Drainage: a key concern for tropical peatlands

Peatlands are globally important carbon (C) stores, containing more C than the world's vegetation, whilst covering only a small portion of the Earth’s surface (~3%). When drained for agriculture or peat harvesting, stored C is released to the atmosphere as carbon dioxide (CO2 - a greenhouse gas, GHG). Globally, peatland drainage is responsible for 5% of human-derived CO2 emissions; drainage also increases the risk of fire, with associated environmental and socio-economic costs, and of flooding, through the process of (peat)land subsidence. Large areas of peatland are currently drained for agriculture (with extensive ditch / canal (Fig. 1) networks developed), forestry, and peat extraction across the world.

Ditch channel in Boreno

Fig. 1: Ditch channel in Borneo. Image: Sarah Cook, University of Leicester.

In Southeast Asia, peatlands have been drained for conversion to plantations (for palm oil and paper pulp); in Europe and North America, lowland peatlands have been drained for vegetables, cereals and livestock pastures (Fig. 2). Unless responsibly managed, drainage, conversion to agricultural land and fertilisation of peat soils can result in negative environmental impacts within decades due to soil subsidence and fires (nutrient depletion, soil erosion, destabilisation of soil structure). Agriculture, forestry and mining have so far impacted about 25% of the peatlands on Earth. While large parts of the enormous peatlands of North America and Russia are still relatively intact, in many parts of Europe, Central and Southeast Asia, Argentina and Chile, peatlands have been significantly degraded. There is increasing interest in protecting and restoring peatlands in order to conserve existing C stocks, help mitigate climate change, and preserve ecosystem benefits (i.e., water quality, flood prevention and biodiversity). In the tropics, it is deforestation and drainage that causes the initial destalibilsation of peatlands and makes them increasingly vulnerable to on-going degradation.

Cultivation on a tropical peatland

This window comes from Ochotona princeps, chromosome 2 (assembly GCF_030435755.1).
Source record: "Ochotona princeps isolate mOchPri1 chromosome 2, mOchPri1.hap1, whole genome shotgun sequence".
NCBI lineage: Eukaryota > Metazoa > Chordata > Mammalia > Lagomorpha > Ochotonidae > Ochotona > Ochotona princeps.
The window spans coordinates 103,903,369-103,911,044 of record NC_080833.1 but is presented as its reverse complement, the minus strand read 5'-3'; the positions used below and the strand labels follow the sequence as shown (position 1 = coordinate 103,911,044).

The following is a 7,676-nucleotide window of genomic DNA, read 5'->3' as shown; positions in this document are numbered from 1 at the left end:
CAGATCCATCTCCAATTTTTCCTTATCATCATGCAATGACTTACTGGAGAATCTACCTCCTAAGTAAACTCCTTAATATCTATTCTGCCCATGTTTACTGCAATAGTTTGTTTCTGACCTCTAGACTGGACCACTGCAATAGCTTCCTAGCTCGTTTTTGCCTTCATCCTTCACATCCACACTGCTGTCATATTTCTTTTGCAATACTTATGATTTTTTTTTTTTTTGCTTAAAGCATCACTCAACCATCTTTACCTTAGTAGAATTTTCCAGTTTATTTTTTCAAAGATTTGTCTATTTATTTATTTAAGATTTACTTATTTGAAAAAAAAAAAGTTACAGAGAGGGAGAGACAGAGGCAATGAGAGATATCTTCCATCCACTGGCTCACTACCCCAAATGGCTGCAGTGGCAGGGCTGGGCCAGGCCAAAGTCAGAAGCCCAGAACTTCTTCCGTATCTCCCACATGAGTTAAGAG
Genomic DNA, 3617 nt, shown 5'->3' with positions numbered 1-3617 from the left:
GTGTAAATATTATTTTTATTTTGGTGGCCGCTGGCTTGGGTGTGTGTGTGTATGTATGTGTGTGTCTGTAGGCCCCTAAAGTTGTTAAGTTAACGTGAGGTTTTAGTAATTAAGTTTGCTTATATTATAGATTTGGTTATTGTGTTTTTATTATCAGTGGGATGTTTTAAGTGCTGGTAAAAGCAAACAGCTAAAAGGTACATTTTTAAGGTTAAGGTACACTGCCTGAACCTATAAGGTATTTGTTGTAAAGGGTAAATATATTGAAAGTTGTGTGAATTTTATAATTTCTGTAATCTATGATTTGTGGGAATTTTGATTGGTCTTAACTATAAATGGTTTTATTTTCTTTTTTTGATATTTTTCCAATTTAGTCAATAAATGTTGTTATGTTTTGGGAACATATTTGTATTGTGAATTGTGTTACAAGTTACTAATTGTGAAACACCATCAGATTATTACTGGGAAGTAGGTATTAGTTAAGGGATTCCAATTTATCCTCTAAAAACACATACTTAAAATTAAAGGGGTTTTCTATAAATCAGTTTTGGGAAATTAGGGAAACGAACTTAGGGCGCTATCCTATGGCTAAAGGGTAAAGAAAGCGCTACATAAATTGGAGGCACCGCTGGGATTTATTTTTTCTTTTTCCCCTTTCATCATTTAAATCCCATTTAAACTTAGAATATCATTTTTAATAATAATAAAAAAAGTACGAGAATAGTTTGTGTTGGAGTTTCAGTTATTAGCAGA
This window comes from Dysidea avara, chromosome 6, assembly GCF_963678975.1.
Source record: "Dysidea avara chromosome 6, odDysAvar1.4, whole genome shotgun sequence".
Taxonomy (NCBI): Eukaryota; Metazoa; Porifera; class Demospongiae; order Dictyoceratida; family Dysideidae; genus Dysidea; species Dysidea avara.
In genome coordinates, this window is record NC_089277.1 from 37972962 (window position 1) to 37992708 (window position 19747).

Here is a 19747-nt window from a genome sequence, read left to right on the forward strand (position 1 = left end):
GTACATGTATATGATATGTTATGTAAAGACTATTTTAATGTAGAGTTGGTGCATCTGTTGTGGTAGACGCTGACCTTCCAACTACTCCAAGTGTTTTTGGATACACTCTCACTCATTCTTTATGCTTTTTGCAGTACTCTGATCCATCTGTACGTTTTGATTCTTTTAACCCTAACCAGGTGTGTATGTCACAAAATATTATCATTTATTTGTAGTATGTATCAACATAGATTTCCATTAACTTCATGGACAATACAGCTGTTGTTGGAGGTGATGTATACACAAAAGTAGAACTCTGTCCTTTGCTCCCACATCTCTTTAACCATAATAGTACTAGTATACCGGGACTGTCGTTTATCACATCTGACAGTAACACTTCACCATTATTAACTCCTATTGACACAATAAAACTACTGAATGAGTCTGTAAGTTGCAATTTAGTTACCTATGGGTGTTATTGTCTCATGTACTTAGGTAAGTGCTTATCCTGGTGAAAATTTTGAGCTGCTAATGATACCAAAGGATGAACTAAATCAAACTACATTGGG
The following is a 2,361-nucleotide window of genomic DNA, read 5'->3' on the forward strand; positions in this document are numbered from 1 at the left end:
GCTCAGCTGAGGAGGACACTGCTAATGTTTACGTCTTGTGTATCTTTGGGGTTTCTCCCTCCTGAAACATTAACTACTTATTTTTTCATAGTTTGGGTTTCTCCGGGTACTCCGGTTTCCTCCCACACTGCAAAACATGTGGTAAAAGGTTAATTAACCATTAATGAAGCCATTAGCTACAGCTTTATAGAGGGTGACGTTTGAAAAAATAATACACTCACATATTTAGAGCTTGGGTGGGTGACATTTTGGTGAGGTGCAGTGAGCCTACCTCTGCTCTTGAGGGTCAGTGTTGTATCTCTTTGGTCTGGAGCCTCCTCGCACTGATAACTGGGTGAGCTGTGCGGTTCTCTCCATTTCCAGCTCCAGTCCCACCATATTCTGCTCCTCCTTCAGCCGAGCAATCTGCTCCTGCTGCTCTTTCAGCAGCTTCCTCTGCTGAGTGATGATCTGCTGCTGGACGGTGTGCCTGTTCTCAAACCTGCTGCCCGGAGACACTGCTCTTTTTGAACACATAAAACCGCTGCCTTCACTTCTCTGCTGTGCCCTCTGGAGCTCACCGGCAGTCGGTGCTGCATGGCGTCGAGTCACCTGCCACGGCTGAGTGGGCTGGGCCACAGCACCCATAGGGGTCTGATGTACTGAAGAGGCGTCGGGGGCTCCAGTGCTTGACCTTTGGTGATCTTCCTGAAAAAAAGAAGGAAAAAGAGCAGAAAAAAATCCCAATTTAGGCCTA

Fig. 2: A drained tropical peatland, which has been converted for agricultural use. Image: Sue Page, University of Leicester.

As a result of peat drainage (Fig. 3), the organic carbon—which has built up in the peat deposit over thousands of years and is normally under water—is suddenly exposed to oxic (oxygenated) conditions. It decomposes (aerobically) and turns into CO2, which is released into the atmosphere. Undamaged peatlands are usually net accumulators of carbon; i.e., more carbon is taken up via photosynthesis than is lost from decomposition and subsequent release to the atmosphere or from export in flowing water (Fig. 3). In damaged peatlands, this role may be reversed (Fig. 3). Peatland plant productivity may decline, so that less atmospheric CO2 is sequestered, and rates of litter and peat decomposition may increase because of a thickening or deepening of the oxic zone caused by lowering of the water table. Oxic decomposition rates are many times – up to orders of magnitude – greater than those in the absence of oxygen (anoxic conditions). Therefore, a deepening of the oxic zone can cause increases in the rates of CO2 emission from a peatland and a loss of carbon sink function.

Peatland progression after drainage

 Fig. 3: Schematic of changing carbon dynamics of peatlands throughout stages of draining. Image: Sue Page, University of Leicester.

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